Memory Makers: The last kacang puteh man in Singapore

Nicholas Yong
·Assistant News Editor
·4 min read
Amirthaalangaram Moorthy, 53, the last kacang puteh man in Singapore, inherited the stall from his father Nagappan Arumugam in 2014. (PHOTO: Dhany Osman/Yahoo News Singapore and Amirthaalangaram Moorthy)
Amirthaalangaram Moorthy, 53, (right) the last kacang puteh man in Singapore, inherited the stall from his father Nagappan Arumugam (left) in 2014. (PHOTO: Dhany Osman/Yahoo News Singapore and Amirthaalangaram Moorthy)

SINGAPORE — On a sweltering afternoon outside Peace Centre, it was the start of another workday for Amirthaalangaram Moorthy, 53. Then his eyes lit up at the sight of a familiar face: longtime customer Sally Thio, 55.

Thio had come all the way from her home in Boon Lay to buy a few $1.20 packets of kacang puteh (white beans in Malay), which came wrapped in the ubiquitous thin paper cones. She told Yahoo News Singapore that she has been frequenting Moorthy's stand for more than a decade.

“I used to buy from his father’s stall at Cathay until now. I have become a grandmother," said Thio, who remembers Nagappan Arumugam as a "very good man". She added, "(Moorthy's) kacang puteh is very nice and very fresh."

In all likelihood, Moorthy is now the last of his kind. "Father old already, he cannot do, I do. Must carry on. Nobody is selling, only one kacang puteh (seller) now," said the father of two, who took over the business in 2014.

Moorthy hails from a long line of kacang puteh sellers who came to Singapore from his village in Thanjavur, Tamil Nadu. In the 1950s and 1960s, Indian immigrants became street vendors who sold kacang puteh, wrapped in thin paper cones made from pages ripped out of old newspapers, magazines and school exercise books, reported The Straits Times.

Before popcorn came along, kacang puteh was the snack of choice for movie-goers. It consists of a mixture of various nuts, beans and lentils.

Retiree Puvaneswari Kannusamy, 67, has fond memories of eating the snack while watching Tamil movies with her family in the 1960s. They frequented now defunct cinemas like Ciros Theatre in Telok Blangah, and Theatre Royal and Diamond Theatre in North Bridge Road.

"Nowadays there are so many things you can buy at the cinema, but in those days, we only had kacang puteh. There was a long queue as there were no other snacks," said the mother of two, adding that steamed chickpeas were especially popular among moviegoers.

"It’s really nice to munch and eat. There is nothing like kacang puteh."

The last of the kacang puteh men

Amirthaalangaram Moorthy, 53, is now Singapore's last kacang puteh man. (PHOTO: Dhany Osman/Yahoo News Singapore)
Amirthaalangaram Moorthy, 53, is now Singapore's last kacang puteh man. (PHOTO: Dhany Osman/Yahoo News Singapore)

Moorthy's stall has a long and storied history. It was started by his grandfather more than 50 years ago around the kampungs of Hougang, when a pack of kacang puteh was just five cents. Then it was passed on to his father, who plied his trade at various locations such as the old Hoover cinema in Balestier and The Cathay before moving to the stand's present location along Sophia Road in 1997.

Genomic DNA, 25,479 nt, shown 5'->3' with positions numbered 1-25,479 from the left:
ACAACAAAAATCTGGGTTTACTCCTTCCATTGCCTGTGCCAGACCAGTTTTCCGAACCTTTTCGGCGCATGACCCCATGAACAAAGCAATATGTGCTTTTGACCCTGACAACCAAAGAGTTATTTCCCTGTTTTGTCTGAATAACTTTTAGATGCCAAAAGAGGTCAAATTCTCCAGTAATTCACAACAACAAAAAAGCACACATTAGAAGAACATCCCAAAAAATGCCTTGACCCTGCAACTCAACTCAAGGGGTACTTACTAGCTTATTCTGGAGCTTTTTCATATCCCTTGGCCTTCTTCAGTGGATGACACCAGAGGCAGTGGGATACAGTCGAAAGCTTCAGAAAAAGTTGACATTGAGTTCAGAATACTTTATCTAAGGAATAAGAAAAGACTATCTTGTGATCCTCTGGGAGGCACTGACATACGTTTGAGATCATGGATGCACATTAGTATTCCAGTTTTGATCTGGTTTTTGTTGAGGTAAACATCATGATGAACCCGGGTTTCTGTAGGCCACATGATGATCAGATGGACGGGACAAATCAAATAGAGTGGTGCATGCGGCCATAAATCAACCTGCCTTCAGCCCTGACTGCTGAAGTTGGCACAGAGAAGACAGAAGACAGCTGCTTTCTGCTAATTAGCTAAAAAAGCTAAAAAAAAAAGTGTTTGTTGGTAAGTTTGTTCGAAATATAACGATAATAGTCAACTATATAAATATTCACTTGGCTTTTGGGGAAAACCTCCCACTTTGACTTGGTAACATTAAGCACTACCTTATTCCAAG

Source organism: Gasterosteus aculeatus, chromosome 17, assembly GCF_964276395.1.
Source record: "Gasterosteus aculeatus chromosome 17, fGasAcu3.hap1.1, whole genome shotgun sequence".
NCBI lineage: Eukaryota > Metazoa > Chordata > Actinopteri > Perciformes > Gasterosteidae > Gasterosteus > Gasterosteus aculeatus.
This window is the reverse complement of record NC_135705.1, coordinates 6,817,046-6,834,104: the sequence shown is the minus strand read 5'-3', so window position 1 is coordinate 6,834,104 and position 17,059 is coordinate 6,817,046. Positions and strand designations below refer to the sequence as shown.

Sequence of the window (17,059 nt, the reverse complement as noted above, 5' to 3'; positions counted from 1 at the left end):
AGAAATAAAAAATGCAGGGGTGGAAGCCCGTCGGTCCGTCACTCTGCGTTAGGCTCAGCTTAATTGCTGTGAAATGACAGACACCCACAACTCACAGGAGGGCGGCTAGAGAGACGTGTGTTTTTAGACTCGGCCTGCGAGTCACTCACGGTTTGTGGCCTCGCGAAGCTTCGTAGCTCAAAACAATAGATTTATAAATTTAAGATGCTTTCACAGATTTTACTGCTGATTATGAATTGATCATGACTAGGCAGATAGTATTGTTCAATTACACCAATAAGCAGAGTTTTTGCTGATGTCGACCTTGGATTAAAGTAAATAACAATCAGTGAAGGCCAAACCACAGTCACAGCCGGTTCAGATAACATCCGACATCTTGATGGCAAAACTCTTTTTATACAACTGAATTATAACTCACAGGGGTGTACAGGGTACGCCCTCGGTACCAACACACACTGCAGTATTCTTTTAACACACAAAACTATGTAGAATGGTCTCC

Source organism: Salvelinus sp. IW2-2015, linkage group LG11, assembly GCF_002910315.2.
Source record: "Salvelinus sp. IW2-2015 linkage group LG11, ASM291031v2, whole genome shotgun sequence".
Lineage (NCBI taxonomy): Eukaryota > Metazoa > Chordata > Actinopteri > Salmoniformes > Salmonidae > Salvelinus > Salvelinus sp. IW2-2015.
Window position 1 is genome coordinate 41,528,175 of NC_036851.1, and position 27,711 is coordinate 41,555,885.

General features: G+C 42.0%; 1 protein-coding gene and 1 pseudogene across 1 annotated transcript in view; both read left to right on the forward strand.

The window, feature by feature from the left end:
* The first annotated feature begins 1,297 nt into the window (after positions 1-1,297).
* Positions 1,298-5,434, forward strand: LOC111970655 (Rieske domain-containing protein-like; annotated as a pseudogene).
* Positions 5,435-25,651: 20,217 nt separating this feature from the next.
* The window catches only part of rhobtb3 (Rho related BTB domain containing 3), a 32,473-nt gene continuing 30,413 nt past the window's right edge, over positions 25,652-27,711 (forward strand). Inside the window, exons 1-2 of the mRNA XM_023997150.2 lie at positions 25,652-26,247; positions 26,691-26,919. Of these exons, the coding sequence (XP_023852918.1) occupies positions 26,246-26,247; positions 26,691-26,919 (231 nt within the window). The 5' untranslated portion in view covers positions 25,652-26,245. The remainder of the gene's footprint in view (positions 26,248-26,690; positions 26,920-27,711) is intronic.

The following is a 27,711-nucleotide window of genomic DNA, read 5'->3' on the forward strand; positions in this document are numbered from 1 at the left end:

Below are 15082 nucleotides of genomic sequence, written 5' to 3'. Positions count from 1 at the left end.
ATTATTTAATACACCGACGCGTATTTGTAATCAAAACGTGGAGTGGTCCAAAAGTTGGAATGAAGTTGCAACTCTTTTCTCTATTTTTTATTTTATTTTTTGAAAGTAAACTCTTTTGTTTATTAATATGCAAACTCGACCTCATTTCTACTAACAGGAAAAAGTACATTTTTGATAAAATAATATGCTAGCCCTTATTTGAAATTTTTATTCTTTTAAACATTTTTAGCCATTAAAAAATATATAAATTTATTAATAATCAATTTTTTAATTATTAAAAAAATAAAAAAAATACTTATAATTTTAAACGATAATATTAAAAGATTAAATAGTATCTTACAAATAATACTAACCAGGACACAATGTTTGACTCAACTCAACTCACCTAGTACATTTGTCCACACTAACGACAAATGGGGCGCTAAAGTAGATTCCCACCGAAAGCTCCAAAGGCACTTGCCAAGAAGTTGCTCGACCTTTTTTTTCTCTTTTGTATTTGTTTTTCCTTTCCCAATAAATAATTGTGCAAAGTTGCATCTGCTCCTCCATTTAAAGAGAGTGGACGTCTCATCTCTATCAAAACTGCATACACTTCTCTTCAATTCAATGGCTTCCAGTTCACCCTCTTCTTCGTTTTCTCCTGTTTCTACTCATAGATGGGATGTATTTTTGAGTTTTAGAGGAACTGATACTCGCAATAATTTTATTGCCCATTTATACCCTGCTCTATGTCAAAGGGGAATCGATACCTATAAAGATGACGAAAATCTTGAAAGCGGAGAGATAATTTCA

With Arumugam now 78 and retired in Tamil Nadu, it has fallen to Moorthy to carry on the family tradition. Assisted by his wife Vasantha, in her late 50s, Moorthy rises at 7am each day to prepare items such as roasted almonds, steamed chickpeas and the ever-present murukku.

Then Moorthy cycles over from his home in Kallang Bahru to ply his trade from 1030am till 8 in the evening. Among the most popular items are sugared peanuts, cashew nuts and chickpeas. He buys his ingredients from a stall in Chinatown on a weekly basis.

"Business is very slow," said the permanent resident, who came to Singapore in 2004 and previously worked at Mustafa Centre. He was forced to shut down from April to July last year because of Singapore's partial lockdown. And while he reopened in August, the number of customers per day has gone down from a pre-pandemic high of 300 to around 200 on a good day.

Moorthy has also been unable to resume his catering business at corporate events and weddings due to ongoing safe management measures. "It is very difficult to cover (the $600) rent. Other places rental very high. (But) still can make money."

Customers whom Yahoo News Singapore spoke to were well aware of the rarity of Moorthy's stall. Xin Kun De, 60, who works in the service industry, has been frequenting the stall for two years. "When I was a child, we would buy kacang puteh all the time. Now, such stalls are very rare," he told Yahoo News Singapore in Mandarin.

"You can get it in the pasar malam, but the taste here is different, it’s more fragrant. In the pasar malam, it is sold in boxes or wrapped in plastic, and the flavour is not the same."

But how long will Moorthy carry on? He was unperturbed when Yahoo News Singapore posed the question. And there may yet be a fourth generation of kacang puteh sellers in his family.

"Nobody now selling, but still got customers. My son also can, no problem."

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